Waterfowl winter refuge Fraser River Delta risks being lost forever

The value of an area can vary greatly depending on your priorities. If you’re a business mogul, you’ll know the Fraser River Delta as Canada’s “Gateway to Asia” – a major transportation and trade hub served by industrial shipping, rail and road networks. For millions of migratory birds, this fertile estuary plays a far more important role as the gateway to their breeding grounds in the arctic tundra.

Every year thousands of waterfowl and wading birds stop to rest and refuel on their spring migration. They eat crustaceans, molluscs and biofilm – slimy microbe leaves that are found in the vast mud flats of the Fraser River Delta. Most of the world population of the western sandpipers Calidris mauri stop here during the spring migration. The fatty acids contained in the biofilm are an important source of nutrients for this tiny wading bird and give it the energy to travel another 3,000 kilometers and start breeding. It’s safe to say that without the Fraser River Delta, the entire species could be endangered.

In late summer and early fall, the delta becomes an important hideout for molting great crested grebes and sea ducks during their most vulnerable (and least glamorous) season. Then, in winter, the banks of the estuary are covered with the plump, fluffy outlines of swans, ducks and geese huddling against the cold. Two percent of the world’s American Wigeon Mareca americana population overwinter in the Fraser River Delta – this small, compact duck goes in search of aquatic plants or pastures on marshland and farm fields. Although well known and widespread, the population decreased by 65% ​​between 1966 and 2015 – with habitat loss being a major factor.

Western Sandpiper, Copyright Glyn Sellors, from the Surfbirds Galleries

In addition to providing year-round hospitality to migratory birds, these wetlands also serve as inland gateways to Canada’s largest wild salmon migration. In addition to welcoming adult salmon as they make their way upriver, the delta is an important salmon nursery where juvenile chinook salmon feed and grow Oncorhynchus tshawytscha before heading to the Pacific. This has significant advantages: adult chinook salmon is the primary food source for the highly endangered population of the southern killer whale orcinus orca population, which is now reduced to around 75 people.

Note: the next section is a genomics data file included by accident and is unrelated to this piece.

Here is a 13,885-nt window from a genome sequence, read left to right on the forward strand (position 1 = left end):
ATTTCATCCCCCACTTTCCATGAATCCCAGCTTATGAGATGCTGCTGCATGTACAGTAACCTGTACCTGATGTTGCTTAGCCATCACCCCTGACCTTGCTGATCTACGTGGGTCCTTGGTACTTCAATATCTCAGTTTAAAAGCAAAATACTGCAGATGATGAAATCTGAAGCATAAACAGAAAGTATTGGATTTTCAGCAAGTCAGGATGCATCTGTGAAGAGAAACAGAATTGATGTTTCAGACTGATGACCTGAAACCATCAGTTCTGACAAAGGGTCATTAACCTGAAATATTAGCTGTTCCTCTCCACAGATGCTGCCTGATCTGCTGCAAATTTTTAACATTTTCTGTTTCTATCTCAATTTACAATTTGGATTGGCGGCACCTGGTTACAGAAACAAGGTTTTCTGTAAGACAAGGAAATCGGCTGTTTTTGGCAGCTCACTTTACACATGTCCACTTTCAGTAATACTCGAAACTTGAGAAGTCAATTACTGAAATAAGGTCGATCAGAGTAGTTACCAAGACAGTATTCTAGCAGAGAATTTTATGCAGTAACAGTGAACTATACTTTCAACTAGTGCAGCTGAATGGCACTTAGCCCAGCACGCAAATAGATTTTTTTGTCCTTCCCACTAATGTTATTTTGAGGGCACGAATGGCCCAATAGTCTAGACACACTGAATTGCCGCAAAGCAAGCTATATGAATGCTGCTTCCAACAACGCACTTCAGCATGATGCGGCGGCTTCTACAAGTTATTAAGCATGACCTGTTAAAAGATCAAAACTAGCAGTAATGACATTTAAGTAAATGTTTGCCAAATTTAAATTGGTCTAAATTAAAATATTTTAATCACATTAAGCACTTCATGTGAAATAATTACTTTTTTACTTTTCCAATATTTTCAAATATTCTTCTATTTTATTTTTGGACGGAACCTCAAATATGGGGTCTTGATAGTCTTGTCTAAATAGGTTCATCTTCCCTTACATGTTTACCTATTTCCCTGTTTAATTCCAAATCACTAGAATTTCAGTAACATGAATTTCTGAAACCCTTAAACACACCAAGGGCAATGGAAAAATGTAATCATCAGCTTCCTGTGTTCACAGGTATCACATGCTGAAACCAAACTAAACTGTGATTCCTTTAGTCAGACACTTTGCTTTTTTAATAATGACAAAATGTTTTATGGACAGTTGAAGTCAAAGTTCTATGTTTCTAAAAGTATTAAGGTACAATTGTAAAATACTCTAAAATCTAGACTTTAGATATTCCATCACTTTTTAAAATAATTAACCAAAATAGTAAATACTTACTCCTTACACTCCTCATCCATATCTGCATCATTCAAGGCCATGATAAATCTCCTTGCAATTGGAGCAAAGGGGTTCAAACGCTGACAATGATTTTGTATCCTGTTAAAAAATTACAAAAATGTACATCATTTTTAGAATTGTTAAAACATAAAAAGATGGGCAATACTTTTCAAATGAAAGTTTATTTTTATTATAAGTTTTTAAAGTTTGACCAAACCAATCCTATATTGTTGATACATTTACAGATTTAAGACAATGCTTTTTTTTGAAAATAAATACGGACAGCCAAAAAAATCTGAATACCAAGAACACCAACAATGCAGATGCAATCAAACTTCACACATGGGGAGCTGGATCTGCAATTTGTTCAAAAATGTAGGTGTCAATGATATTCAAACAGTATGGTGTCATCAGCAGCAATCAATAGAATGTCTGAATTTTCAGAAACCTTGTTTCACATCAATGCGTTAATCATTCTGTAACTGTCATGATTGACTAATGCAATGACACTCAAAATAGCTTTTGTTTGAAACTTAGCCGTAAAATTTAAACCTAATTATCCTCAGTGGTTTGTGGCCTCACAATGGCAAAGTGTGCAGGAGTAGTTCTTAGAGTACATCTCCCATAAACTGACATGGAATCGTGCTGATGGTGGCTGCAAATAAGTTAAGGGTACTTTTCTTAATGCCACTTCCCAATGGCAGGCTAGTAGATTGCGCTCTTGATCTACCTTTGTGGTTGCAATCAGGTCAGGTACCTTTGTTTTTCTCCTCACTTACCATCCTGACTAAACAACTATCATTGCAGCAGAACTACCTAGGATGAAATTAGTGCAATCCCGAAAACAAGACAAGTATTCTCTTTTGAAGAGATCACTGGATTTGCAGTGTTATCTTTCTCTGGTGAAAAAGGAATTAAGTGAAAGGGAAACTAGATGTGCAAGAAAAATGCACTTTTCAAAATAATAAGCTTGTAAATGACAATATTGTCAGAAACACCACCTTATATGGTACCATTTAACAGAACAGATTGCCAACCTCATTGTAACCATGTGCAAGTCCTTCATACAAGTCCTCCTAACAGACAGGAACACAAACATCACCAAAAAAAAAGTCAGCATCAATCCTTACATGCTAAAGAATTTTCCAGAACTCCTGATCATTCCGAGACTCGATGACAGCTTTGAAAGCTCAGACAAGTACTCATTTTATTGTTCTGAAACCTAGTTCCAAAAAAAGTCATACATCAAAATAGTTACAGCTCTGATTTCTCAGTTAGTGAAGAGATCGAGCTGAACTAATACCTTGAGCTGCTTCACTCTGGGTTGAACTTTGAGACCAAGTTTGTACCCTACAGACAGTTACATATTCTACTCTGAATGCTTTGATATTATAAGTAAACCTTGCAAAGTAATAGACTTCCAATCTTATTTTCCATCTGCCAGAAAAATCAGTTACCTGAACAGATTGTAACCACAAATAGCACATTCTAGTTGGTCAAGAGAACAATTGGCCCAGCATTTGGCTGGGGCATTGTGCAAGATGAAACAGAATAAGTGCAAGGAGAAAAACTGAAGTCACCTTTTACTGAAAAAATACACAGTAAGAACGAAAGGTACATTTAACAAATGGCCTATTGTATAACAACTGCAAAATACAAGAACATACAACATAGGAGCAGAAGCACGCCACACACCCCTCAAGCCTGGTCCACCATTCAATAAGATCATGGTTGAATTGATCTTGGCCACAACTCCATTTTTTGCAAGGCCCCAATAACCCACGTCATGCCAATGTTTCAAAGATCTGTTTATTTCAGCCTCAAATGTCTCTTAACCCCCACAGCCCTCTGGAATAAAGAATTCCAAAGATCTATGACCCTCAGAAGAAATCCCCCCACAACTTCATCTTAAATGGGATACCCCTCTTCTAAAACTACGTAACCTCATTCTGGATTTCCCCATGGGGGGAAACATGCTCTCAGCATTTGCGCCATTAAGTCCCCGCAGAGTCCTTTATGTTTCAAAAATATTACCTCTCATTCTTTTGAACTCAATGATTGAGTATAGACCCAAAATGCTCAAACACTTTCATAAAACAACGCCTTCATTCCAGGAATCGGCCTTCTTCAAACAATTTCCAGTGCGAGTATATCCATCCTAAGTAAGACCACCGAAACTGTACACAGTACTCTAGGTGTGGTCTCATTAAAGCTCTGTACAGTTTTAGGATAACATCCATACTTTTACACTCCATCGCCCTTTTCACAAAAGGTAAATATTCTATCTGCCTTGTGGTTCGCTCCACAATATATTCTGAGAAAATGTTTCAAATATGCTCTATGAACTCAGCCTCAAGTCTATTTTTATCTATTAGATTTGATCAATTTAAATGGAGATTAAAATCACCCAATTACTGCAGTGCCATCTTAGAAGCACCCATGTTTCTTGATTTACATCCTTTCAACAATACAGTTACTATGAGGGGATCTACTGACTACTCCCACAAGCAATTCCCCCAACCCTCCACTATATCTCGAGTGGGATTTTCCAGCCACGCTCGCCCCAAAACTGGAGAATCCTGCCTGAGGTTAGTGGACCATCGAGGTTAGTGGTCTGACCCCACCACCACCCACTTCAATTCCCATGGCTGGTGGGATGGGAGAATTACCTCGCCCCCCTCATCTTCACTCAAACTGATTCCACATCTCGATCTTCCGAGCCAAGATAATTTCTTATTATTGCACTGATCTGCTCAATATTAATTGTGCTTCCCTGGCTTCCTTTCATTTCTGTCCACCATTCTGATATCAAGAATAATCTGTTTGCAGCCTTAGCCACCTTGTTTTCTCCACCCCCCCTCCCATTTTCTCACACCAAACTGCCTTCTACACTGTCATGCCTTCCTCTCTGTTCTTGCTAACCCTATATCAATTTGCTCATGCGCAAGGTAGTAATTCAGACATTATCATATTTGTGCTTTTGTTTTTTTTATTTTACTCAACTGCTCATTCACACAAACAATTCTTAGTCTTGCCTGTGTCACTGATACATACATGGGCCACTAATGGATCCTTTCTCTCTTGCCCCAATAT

Not to mention the gateway to happiness and wellbeing that it offers to people and that inspires countless Canadian citizens to love and respect the natural world.

Given this information, you may be shocked to learn that this area of ​​rare ecological importance has already lost 80% of its natural habitat. Now the Vancouver Fraser Port Authority is proposing a mega-expansion of a shipping terminal at Roberts Bank: a proposal that has been criticized by a federal review body as being seriously detrimental to the species in the Delta. BirdLife Partners Nature Canada and Birds Canada, together with the local NGO BC Nature, are campaigning for those in power to put in place a Fraser Estuary Management Plan before further developments can take place and are calling for public support. It is up to us to decide what type of gateway the Fraser River Delta will be.

Visit the Birds Canada website to get your voice heard.


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